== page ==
O-ver-whelm: To overcome completely in mind or feeling; to cover or bury beneath a mass of something; to overthrow.
For me, I had a recent bout of overwhelm creating my first public speaking event. I had spent a month and a half trying to write it with very little progress. I was just over a week away from presenting it, and although I had been writing daily, I still didn’t have an angle that I was satisfied with. I was also taking a business course, working on 2 workshops, planning a retreat, and managing my regular teaching and coaching schedule. I was paralysed in overwhelm and it was blocking my creativity. I was really starting to panic.
Then, I was up at 5am to teach my early classes on Thursday morning, and it dawned on me to ask myself some important questions. I mean, I have led many workshops and retreats. I speak all the time as I lead my students, I’m usually totally fine in this field. So what’s so different this time? I asked myself: what am I believing? And guess what? The story I had created about this event was that it had to be “perfect”, and my past events I took on the attitude of “let’s see what happens”. “Let’s see what happens” feels more like more of an experiment, takes the pressure off, and has space for creativity. But perfect! Who can do that? I sure can’t! The other big problem with “perfect” is that it implies only one thing, one way. “Let’s see what happens,” could have multiple creative solutions.
As soon as I figured out the story there was BIG freedom and I was incredibly inspired! I couldn’t wait to get back from teaching to get writing. The outline, story and message became clear, and the whole 2 hour talk was written and edited within days. Magic happened. So why do I tell you this story? Because we don’t see our own stories when we are in the midst of it. Below is the process I use when I’m in the thick of it, and it works every time. My hope is that this will empower you too!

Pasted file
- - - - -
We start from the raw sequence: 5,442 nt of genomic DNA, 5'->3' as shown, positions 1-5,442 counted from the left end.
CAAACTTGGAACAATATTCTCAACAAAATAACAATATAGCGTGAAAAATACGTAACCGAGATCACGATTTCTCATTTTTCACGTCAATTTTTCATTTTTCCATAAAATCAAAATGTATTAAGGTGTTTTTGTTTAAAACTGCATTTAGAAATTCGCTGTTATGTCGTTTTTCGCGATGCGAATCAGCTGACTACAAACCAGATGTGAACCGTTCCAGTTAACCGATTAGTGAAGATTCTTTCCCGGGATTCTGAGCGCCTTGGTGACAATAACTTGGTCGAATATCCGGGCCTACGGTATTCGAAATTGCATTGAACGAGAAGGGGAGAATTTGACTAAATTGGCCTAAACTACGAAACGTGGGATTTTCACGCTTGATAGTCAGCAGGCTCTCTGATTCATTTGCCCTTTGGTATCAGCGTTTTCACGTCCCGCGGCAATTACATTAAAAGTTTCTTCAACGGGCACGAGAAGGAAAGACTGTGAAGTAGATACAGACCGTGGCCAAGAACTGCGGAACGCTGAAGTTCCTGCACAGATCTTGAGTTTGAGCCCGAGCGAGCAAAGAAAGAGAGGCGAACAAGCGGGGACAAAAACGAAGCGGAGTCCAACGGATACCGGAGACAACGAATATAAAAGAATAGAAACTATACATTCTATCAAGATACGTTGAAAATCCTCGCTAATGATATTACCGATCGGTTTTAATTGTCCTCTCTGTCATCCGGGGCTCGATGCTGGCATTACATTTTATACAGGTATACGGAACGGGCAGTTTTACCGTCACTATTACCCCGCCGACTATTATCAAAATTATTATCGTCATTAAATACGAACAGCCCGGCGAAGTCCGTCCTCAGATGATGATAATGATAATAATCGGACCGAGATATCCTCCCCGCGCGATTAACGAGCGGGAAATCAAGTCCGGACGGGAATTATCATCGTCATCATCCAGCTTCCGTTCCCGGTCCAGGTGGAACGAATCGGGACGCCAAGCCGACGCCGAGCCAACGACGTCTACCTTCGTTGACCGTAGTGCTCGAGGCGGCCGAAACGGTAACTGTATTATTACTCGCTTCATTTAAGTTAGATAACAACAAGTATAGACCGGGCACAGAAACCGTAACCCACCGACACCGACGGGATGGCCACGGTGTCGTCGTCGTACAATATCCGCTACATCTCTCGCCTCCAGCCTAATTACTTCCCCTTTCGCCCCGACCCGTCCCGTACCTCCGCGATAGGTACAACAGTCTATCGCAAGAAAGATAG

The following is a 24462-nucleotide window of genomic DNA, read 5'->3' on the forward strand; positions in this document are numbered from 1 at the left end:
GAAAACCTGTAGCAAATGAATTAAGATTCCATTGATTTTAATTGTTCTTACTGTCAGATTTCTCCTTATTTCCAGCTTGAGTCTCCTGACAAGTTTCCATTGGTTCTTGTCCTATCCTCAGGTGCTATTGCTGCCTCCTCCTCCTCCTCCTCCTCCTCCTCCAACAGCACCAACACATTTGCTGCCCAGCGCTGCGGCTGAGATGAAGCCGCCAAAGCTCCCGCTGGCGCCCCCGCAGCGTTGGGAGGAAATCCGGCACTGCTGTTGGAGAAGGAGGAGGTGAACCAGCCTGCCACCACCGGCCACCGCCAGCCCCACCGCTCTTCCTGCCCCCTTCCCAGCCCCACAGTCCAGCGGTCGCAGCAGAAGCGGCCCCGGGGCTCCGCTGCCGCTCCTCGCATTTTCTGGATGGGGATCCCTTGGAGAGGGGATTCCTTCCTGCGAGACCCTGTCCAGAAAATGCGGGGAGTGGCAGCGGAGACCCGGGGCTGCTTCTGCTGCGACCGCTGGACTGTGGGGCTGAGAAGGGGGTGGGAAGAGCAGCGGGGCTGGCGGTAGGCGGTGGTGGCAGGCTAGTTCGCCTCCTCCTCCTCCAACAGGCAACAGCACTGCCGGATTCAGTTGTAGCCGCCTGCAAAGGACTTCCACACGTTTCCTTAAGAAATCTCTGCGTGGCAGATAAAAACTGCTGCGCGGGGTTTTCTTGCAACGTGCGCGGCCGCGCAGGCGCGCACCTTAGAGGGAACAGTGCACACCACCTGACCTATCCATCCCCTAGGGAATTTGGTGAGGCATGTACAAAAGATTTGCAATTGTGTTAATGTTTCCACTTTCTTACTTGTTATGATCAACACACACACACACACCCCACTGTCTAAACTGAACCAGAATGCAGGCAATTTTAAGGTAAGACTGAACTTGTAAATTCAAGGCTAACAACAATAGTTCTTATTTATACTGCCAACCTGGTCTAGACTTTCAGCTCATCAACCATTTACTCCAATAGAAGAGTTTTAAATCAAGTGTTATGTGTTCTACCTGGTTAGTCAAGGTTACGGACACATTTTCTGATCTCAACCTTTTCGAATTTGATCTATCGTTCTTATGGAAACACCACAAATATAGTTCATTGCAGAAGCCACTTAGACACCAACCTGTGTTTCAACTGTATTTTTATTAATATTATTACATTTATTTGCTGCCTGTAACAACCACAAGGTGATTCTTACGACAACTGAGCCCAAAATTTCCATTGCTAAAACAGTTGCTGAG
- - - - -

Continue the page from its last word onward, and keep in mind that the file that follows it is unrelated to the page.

1) Notice that it’s here.
This is the first step to working with overwhelm is to recognize that there is overwhelm. Open to it. Feel it in your body, notice the tension, the heaviness, and that this feeling of overwhelm is here while holding it with some curiosity rather than needing to fix it. You might experience it as a headache, fatigue (I get personally get tired as a way of dissociating), tension, busy mind, hopelessness, paralysis, or any number of ways. What you want to do is actually notice that this is here without getting your panties knotted up all over it, and making it a problem. Make it not so personal. It’s just what’s happening right now.
2) What’s the story?
Ask yourself: What am I believing right now that is creating this feeling? Once you’re able to see the story for what it is, you have power to do something about it. If you are believing the story blindly you’re already sunk. You’ve decided to believe that this is the way it is. However, if you make space to look at it, you might see something deeper, more interesting, and meaningful there. One of the greatest gifts yoga and meditation have given me is the ability to look at my own mind without getting caught up in all the BS it produces. When you can see the story for what it is, you can work with that.